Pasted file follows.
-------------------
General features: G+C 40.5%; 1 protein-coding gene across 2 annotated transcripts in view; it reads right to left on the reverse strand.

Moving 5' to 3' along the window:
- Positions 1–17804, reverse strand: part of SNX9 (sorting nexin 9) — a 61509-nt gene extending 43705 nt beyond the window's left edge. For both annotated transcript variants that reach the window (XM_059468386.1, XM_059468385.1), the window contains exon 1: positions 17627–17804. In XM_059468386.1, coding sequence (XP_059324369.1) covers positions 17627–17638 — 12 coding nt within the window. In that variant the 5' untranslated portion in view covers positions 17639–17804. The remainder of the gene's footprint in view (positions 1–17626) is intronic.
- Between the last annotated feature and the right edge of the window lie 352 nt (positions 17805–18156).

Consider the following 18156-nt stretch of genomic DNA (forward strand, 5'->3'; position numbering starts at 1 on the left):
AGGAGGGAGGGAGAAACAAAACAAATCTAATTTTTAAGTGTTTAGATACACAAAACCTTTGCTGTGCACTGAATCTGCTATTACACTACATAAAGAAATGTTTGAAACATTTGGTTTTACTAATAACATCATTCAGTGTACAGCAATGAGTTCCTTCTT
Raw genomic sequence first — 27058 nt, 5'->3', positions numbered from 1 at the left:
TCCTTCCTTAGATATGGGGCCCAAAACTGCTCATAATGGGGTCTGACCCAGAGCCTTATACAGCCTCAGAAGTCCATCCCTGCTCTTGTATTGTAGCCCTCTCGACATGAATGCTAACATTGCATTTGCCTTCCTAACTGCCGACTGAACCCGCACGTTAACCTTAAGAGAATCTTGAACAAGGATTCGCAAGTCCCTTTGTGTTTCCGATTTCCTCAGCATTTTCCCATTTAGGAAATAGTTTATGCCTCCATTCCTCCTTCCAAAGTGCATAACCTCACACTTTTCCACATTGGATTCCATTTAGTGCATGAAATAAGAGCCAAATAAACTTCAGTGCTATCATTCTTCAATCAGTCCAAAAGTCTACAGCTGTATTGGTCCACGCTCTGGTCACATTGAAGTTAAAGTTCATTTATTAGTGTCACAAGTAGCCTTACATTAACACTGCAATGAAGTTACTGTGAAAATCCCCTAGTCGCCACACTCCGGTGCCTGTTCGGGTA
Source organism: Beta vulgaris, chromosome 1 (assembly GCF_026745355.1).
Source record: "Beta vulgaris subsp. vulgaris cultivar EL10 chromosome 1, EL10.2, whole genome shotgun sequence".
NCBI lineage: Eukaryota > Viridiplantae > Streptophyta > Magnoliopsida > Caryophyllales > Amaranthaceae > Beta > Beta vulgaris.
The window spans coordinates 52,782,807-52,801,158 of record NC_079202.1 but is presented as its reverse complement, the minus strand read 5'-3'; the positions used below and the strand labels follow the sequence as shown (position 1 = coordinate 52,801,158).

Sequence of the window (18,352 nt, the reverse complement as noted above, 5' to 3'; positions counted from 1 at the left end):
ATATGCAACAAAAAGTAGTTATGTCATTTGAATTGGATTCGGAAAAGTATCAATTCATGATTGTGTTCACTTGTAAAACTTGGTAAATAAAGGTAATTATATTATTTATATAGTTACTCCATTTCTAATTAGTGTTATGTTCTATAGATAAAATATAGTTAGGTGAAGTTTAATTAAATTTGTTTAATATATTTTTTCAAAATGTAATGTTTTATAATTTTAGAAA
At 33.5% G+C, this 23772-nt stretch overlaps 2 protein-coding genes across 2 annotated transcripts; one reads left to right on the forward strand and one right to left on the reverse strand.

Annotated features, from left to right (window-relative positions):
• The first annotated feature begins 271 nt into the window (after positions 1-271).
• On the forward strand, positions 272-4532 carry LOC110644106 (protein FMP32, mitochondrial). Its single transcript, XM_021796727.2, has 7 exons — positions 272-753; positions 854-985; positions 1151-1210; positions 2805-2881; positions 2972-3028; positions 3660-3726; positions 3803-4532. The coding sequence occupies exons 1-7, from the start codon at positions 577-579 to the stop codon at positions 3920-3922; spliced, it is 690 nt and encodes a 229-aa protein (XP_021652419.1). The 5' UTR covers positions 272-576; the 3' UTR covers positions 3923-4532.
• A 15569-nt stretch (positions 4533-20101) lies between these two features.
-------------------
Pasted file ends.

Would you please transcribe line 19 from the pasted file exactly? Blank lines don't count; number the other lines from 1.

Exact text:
• A 15569-nt stretch (positions 4533-20101) lies between these two features.